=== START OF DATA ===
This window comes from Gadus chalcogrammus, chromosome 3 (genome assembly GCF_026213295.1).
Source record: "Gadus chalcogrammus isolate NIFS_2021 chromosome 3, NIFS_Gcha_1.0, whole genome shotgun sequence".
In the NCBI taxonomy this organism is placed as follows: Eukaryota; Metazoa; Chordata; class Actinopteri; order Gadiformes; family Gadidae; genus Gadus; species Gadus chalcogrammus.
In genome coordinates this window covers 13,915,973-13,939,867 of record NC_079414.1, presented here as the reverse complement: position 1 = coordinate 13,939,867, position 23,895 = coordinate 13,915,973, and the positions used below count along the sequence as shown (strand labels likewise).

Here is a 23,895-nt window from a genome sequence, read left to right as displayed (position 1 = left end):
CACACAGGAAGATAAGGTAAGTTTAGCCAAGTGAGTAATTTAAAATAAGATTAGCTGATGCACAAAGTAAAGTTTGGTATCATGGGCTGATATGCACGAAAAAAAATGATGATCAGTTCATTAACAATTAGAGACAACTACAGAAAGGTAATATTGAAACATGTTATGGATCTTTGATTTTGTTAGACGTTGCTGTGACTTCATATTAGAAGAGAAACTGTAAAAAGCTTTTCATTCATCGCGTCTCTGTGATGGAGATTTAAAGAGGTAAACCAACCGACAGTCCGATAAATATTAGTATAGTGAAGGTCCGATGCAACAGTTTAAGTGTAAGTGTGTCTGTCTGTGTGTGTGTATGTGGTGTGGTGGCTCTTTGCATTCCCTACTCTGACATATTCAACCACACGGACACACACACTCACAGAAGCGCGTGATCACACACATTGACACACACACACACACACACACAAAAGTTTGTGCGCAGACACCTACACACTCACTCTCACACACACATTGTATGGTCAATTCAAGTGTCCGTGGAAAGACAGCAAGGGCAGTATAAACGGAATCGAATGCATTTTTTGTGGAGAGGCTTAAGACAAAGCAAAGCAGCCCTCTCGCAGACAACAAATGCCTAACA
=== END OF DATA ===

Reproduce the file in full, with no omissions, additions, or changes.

This window comes from Gadus chalcogrammus, chromosome 3 (genome assembly GCF_026213295.1).
Source record: "Gadus chalcogrammus isolate NIFS_2021 chromosome 3, NIFS_Gcha_1.0, whole genome shotgun sequence".
In the NCBI taxonomy this organism is placed as follows: Eukaryota; Metazoa; Chordata; class Actinopteri; order Gadiformes; family Gadidae; genus Gadus; species Gadus chalcogrammus.
In genome coordinates this window covers 13,915,973-13,939,867 of record NC_079414.1, presented here as the reverse complement: position 1 = coordinate 13,939,867, position 23,895 = coordinate 13,915,973, and the positions used below count along the sequence as shown (strand labels likewise).

Here is a 23,895-nt window from a genome sequence, read left to right as displayed (position 1 = left end):
CACACAGGAAGATAAGGTAAGTTTAGCCAAGTGAGTAATTTAAAATAAGATTAGCTGATGCACAAAGTAAAGTTTGGTATCATGGGCTGATATGCACGAAAAAAAATGATGATCAGTTCATTAACAATTAGAGACAACTACAGAAAGGTAATATTGAAACATGTTATGGATCTTTGATTTTGTTAGACGTTGCTGTGACTTCATATTAGAAGAGAAACTGTAAAAAGCTTTTCATTCATCGCGTCTCTGTGATGGAGATTTAAAGAGGTAAACCAACCGACAGTCCGATAAATATTAGTATAGTGAAGGTCCGATGCAACAGTTTAAGTGTAAGTGTGTCTGTCTGTGTGTGTGTATGTGGTGTGGTGGCTCTTTGCATTCCCTACTCTGACATATTCAACCACACGGACACACACACTCACAGAAGCGCGTGATCACACACATTGACACACACACACACACACACACAAAAGTTTGTGCGCAGACACCTACACACTCACTCTCACACACACATTGTATGGTCAATTCAAGTGTCCGTGGAAAGACAGCAAGGGCAGTATAAACGGAATCGAATGCATTTTTTGTGGAGAGGCTTAAGACAAAGCAAAGCAGCCCTCTCGCAGACAACAAATGCCTAACA